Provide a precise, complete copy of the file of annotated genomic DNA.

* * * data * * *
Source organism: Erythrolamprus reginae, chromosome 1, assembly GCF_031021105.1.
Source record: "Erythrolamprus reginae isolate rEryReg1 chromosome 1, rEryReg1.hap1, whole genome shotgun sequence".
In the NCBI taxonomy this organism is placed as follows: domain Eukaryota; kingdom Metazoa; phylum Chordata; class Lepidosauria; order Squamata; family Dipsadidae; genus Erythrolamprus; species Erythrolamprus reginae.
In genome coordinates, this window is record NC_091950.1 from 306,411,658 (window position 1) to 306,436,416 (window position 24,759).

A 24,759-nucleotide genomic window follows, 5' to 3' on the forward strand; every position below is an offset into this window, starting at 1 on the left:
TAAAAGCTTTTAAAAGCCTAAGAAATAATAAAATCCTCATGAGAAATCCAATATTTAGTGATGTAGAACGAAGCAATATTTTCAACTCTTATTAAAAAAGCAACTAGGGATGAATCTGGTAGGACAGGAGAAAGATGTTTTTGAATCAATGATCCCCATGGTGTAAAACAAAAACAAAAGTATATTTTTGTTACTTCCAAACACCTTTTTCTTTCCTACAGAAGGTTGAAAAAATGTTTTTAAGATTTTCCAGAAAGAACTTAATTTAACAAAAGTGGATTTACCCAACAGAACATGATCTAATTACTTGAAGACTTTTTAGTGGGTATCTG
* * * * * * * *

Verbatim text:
Source organism: Erythrolamprus reginae, chromosome 1, assembly GCF_031021105.1.
Source record: "Erythrolamprus reginae isolate rEryReg1 chromosome 1, rEryReg1.hap1, whole genome shotgun sequence".
In the NCBI taxonomy this organism is placed as follows: domain Eukaryota; kingdom Metazoa; phylum Chordata; class Lepidosauria; order Squamata; family Dipsadidae; genus Erythrolamprus; species Erythrolamprus reginae.
In genome coordinates, this window is record NC_091950.1 from 306,411,658 (window position 1) to 306,436,416 (window position 24,759).

A 24,759-nucleotide genomic window follows, 5' to 3' on the forward strand; every position below is an offset into this window, starting at 1 on the left:
TAAAAGCTTTTAAAAGCCTAAGAAATAATAAAATCCTCATGAGAAATCCAATATTTAGTGATGTAGAACGAAGCAATATTTTCAACTCTTATTAAAAAAGCAACTAGGGATGAATCTGGTAGGACAGGAGAAAGATGTTTTTGAATCAATGATCCCCATGGTGTAAAACAAAAACAAAAGTATATTTTTGTTACTTCCAAACACCTTTTTCTTTCCTACAGAAGGTTGAAAAAATGTTTTTAAGATTTTCCAGAAAGAACTTAATTTAACAAAAGTGGATTTACCCAACAGAACATGATCTAATTACTTGAAGACTTTTTAGTGGGTATCTG